Living a literary gentleman-poet's lifestyle took so much of Strachey's time in the early 1600s that he seems not to have had many hours to devote to the business of making money. And what with evenings at the theater and afternoons spent in Southwark watching cockfights and bearbaitings and hours spent drinking and swapping lies with his friends, Strachey found himself forced to borrow heavily from London's moneylenders. In 1606, in an attempt to claw his way free from the morass of debt in which he found himself, he used family connections to land a job as secretary to the ambassador to Constantinople and traveled with his employer to the Turkish capital. His hopes of recouping his fortunes in the foreign service ended in near disgrace and even deeper indebtedness, however, when he had a falling out with the ambassador and was forced to borrow money to return to London.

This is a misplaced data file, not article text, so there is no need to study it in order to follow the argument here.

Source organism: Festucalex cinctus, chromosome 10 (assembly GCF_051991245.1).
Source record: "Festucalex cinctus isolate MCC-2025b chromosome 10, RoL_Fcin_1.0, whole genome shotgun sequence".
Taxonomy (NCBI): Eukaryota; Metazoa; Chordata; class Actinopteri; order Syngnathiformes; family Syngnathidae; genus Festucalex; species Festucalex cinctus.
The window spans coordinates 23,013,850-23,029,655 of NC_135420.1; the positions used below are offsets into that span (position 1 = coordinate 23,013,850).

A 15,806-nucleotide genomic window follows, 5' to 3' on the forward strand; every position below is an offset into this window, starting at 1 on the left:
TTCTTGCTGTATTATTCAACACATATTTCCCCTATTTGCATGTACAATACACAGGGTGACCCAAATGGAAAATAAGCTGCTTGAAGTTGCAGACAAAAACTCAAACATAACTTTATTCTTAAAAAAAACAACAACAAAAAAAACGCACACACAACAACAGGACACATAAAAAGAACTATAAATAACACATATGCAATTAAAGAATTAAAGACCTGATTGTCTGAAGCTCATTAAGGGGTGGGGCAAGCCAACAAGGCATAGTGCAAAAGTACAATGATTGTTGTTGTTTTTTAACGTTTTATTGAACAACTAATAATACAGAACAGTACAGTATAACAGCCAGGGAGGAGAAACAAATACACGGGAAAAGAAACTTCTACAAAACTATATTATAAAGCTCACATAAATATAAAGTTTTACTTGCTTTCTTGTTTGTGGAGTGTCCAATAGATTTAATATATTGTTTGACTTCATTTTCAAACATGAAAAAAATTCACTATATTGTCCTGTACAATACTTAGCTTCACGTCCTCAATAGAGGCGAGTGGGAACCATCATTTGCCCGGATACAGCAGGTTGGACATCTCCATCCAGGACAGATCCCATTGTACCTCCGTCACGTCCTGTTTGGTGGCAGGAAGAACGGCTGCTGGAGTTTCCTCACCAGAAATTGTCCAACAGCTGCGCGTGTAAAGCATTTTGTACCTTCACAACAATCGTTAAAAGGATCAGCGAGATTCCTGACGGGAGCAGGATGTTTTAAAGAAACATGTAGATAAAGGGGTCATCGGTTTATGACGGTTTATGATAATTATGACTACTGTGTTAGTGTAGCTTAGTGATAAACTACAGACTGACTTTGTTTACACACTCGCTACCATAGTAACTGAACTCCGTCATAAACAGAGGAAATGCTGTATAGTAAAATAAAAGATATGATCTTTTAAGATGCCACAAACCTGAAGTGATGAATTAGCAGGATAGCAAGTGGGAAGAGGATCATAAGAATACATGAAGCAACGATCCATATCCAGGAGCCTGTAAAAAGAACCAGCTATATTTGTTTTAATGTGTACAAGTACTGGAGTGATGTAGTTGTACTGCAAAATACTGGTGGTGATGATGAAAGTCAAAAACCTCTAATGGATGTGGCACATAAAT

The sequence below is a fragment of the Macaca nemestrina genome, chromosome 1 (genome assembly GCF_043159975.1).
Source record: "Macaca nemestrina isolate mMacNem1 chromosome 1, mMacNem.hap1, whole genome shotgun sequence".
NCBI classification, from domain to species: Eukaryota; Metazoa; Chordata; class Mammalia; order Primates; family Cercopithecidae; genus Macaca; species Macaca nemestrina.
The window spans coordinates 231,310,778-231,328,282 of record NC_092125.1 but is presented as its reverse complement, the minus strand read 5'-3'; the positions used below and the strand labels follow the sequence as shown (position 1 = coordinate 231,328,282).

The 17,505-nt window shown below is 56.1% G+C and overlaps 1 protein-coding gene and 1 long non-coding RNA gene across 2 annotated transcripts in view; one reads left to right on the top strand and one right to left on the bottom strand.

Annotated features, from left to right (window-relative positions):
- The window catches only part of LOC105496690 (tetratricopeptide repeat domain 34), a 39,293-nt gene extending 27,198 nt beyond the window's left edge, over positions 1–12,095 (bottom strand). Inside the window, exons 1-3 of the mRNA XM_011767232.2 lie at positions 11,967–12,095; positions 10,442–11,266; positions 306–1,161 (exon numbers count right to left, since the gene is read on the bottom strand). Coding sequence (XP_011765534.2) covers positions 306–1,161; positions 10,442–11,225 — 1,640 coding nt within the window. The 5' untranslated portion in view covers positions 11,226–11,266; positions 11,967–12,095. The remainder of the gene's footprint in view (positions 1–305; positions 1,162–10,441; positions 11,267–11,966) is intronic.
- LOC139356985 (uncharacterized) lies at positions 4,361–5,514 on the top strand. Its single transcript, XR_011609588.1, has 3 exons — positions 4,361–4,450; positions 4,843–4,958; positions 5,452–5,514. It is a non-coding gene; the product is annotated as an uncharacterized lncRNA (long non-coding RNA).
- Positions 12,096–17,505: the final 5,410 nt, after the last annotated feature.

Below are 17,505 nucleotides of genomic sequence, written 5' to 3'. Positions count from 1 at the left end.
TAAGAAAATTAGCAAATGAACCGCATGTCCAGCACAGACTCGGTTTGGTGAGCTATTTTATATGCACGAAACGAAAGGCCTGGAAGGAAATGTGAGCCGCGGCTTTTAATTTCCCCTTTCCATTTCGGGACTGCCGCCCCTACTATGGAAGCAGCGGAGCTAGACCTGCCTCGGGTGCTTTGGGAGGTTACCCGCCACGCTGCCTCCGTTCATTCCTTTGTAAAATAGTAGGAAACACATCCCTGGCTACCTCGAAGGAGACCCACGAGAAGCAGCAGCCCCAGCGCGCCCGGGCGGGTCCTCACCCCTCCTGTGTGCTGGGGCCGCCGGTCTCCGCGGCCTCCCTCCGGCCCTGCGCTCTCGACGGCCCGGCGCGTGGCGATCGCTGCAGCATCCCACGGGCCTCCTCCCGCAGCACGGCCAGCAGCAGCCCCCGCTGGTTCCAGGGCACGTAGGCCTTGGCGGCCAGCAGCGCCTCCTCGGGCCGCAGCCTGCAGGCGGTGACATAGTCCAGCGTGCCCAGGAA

By the spring of 1609, Strachey — he was aged thirty-six or thirty-seven by then — was so deep in debt that he feared imprisonment. Sometime that spring, a friend who had been jailed as a debtor wrote a letter to Strachey pleading with him for aid. Strachey replied that he was "haretly sorrie" he was unable to help, adding that he was himself in danger of being sent to prison "for want of present money." In fact, Strachey's situation was perilous. As the weather warmed that spring and the Thames thawed and began flowing again after one of the coldest winters ever, he knew that each time he dared to quit his lodgings for even a brief foray into the street, he ran the risk of an unpleasant scene with a creditor or — worse — arrest and a stint in the Clink or one of London's other infamous gaols.